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    That's my understanding also. Consequently the rear gun turret is the only one that matters.

    Quite a few German night fighters were damaged by fire from the bomber rear turret. Some night fighter pilots countered this by shooting the rear turret first, before aiming at the wing mounted fuel tanks.
     
  16. timshatz

    timshatz Active Member

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    Thanks.
     
  17. Watanbe

    Watanbe Member

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    I think that other than a rear gunner there other gunner positions aren't necessary, they aren't going to act as a deterrant to any German fighters! Only on very clear nights would it be a large enough deterrant! In many cases certainly with no rear warning radar (even Monica provided only a brief warning) the pilots of the bombers and NF wouldnt even know the Germans were behind them until they opened fire!

    In an account I was reading the other day a pilot flying a Beaufighter didn't realise he was being attacked until tracer rounds flew past his window! The art of the kill in NF business is tracking down and obtaining a visual and getting behind ur enemy, the rest technically should be fairly easy!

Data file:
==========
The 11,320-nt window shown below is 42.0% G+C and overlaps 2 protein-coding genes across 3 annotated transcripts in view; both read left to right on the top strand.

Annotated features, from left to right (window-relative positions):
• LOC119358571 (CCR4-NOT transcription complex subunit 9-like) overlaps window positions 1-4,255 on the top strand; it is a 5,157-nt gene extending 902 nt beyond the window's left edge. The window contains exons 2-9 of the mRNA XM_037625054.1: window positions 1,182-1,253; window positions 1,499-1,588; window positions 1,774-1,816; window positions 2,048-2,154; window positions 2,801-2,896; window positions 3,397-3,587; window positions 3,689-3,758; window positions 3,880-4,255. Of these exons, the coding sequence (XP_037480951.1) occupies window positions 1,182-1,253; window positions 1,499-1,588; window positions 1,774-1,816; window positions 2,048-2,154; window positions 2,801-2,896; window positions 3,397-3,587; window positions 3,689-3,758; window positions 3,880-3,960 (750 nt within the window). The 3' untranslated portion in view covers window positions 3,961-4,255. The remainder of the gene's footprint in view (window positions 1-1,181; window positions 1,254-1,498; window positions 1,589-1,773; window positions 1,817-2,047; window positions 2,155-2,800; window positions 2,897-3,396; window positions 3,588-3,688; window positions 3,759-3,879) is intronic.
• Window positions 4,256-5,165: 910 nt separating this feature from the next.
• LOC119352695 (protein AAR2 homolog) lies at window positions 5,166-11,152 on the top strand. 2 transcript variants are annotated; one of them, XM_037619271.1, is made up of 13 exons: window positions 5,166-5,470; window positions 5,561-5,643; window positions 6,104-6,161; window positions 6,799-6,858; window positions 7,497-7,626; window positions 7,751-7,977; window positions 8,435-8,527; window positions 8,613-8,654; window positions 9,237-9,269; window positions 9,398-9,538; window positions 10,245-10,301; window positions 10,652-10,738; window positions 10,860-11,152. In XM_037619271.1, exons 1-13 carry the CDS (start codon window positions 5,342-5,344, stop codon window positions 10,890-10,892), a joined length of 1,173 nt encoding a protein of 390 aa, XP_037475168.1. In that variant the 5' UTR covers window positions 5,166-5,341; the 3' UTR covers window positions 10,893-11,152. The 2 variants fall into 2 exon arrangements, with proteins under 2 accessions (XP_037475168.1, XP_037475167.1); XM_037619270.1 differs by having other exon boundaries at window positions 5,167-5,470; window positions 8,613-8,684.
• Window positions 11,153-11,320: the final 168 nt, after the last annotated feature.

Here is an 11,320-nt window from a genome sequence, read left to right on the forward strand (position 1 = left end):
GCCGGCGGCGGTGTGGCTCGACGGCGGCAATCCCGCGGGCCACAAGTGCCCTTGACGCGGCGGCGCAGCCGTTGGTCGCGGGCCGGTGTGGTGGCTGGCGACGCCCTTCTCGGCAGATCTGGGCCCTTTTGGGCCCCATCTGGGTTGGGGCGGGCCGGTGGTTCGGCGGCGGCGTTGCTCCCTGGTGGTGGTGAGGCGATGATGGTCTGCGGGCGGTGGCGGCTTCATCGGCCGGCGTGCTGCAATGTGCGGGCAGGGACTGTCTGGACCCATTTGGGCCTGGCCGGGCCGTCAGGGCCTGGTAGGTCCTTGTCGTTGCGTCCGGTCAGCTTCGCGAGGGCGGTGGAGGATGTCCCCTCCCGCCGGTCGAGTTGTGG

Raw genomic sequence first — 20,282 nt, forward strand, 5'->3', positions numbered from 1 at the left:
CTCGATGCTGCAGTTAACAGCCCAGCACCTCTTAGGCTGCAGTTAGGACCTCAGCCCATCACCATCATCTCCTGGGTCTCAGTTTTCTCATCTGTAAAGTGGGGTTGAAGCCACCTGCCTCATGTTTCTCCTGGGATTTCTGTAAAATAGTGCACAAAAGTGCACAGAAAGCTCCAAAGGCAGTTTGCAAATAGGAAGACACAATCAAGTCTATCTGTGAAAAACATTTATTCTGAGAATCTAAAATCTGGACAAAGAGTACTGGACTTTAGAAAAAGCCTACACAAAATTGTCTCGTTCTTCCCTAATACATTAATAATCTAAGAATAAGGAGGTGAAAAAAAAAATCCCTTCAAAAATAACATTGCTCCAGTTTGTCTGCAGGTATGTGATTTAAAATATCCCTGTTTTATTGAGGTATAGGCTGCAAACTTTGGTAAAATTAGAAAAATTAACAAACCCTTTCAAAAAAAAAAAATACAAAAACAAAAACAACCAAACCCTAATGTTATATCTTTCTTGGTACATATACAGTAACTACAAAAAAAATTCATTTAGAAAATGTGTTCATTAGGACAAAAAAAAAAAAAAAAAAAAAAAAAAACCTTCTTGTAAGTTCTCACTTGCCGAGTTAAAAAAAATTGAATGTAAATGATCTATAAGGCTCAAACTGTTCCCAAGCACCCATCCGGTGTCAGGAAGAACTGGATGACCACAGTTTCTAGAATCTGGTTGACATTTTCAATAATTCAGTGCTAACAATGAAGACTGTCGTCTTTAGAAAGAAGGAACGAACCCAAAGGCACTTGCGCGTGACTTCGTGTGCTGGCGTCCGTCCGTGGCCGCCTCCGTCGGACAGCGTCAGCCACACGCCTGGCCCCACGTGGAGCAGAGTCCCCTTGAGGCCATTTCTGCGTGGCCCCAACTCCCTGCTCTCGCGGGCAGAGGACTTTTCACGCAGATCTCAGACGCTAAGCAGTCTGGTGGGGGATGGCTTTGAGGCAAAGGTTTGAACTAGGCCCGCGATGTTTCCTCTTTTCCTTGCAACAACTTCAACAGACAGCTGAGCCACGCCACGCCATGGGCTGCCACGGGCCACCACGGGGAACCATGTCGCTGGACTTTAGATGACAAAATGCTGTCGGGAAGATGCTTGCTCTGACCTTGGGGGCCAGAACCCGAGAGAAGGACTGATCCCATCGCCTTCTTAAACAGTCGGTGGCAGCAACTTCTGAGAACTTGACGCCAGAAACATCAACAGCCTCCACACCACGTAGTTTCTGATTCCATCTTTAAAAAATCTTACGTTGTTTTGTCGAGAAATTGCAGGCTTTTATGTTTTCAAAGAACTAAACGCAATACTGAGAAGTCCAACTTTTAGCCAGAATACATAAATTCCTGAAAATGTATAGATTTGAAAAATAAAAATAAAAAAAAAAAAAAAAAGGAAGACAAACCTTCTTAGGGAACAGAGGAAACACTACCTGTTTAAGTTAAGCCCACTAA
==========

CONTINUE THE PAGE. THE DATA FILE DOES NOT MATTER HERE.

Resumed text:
18. timshatz

    timshatz Active Member

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    It is also very difficult to get a sense of perspective, distance and accurate movement on anything at night. Hence, the attacks from dimensions other than behind involve very fast closing speeds (head on) or odd dimensional changes (overhead or overhead flank). On top of that, as was noted by Bill, you have to be able to see the target long enough to actually get set up. Usually, in darkness, this was very difficult if not impossible.
     
  19. timshatz

    timshatz Active Member